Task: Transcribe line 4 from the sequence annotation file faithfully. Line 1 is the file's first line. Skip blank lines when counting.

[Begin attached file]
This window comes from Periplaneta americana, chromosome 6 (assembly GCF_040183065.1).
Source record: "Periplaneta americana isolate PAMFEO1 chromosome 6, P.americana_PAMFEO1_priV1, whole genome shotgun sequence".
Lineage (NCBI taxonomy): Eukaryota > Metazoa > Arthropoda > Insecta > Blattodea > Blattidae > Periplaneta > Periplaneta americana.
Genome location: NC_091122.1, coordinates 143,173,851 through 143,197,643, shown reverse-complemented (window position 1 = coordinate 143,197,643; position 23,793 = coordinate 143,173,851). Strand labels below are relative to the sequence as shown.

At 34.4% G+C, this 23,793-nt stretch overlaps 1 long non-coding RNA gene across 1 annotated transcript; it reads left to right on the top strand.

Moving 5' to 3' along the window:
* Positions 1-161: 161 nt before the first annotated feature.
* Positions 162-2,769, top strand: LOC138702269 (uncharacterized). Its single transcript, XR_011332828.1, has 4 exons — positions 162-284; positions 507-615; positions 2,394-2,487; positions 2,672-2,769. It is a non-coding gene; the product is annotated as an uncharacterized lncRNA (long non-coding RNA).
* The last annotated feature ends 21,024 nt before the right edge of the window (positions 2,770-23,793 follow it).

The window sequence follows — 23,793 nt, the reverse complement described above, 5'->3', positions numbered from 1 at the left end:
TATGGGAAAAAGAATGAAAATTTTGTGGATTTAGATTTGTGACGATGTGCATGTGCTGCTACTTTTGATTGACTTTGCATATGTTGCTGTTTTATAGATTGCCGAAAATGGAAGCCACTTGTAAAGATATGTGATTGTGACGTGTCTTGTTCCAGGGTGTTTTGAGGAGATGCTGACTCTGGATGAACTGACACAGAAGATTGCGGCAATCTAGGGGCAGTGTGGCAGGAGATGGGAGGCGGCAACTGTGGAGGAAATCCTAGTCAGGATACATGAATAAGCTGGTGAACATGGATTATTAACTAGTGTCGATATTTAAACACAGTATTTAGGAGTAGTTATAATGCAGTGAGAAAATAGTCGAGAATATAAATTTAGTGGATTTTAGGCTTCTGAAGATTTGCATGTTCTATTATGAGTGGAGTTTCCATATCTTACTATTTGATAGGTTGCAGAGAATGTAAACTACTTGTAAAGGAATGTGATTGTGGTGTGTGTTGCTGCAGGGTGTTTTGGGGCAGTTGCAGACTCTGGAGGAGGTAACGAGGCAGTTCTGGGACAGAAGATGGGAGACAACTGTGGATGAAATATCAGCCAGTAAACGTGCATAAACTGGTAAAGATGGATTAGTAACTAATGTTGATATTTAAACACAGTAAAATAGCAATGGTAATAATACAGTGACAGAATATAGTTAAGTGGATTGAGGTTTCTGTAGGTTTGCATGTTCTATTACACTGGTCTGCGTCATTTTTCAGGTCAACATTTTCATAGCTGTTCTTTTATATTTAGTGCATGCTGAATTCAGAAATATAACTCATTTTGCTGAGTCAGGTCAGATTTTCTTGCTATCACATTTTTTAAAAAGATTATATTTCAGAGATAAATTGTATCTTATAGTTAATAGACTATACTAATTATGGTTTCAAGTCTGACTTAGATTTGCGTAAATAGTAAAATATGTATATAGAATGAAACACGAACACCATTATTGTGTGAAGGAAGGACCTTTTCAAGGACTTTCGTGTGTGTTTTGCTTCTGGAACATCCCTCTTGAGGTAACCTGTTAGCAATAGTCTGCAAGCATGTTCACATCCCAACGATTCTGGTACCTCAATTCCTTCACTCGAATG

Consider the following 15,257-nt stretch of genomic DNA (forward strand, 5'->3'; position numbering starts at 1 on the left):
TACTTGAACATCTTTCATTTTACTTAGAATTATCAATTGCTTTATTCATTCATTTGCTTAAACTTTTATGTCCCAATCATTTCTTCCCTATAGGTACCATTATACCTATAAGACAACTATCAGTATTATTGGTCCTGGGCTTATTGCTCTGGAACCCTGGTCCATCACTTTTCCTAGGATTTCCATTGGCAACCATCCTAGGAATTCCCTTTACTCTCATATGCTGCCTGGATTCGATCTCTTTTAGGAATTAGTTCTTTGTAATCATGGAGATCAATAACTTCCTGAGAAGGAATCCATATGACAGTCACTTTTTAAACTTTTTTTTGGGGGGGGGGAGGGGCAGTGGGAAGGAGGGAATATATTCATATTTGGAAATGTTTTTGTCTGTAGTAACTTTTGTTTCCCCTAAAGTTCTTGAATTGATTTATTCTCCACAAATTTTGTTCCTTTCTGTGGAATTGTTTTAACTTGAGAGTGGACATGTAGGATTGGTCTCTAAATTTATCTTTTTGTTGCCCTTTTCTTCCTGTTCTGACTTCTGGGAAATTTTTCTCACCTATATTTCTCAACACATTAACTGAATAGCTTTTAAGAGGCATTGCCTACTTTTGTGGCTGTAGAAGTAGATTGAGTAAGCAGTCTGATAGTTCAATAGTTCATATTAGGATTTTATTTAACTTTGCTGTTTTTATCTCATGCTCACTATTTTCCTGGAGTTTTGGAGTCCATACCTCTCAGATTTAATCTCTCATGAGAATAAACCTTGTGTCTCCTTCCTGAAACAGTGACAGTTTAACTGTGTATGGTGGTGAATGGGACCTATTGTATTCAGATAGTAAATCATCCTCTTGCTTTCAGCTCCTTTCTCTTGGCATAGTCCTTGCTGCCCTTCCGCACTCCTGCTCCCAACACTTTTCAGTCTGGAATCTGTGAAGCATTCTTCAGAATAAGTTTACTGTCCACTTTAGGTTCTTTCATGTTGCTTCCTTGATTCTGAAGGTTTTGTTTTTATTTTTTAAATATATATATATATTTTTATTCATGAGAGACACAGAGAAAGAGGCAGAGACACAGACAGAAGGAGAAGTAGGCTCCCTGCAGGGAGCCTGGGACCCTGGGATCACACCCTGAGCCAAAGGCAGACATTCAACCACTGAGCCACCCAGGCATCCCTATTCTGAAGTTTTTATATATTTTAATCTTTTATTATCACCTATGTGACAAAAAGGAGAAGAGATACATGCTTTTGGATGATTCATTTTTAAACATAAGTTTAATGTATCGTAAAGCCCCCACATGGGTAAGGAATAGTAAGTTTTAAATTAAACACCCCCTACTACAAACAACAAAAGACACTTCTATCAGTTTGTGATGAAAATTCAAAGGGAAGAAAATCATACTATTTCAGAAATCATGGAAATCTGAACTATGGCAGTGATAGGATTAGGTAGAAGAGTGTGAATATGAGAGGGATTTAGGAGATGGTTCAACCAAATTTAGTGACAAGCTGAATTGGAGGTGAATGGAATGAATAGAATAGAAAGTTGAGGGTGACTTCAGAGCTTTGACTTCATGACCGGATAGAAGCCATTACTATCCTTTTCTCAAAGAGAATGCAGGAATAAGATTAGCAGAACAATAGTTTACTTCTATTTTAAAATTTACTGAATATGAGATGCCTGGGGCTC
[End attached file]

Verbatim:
Genome location: NC_091122.1, coordinates 143,173,851 through 143,197,643, shown reverse-complemented (window position 1 = coordinate 143,197,643; position 23,793 = coordinate 143,173,851). Strand labels below are relative to the sequence as shown.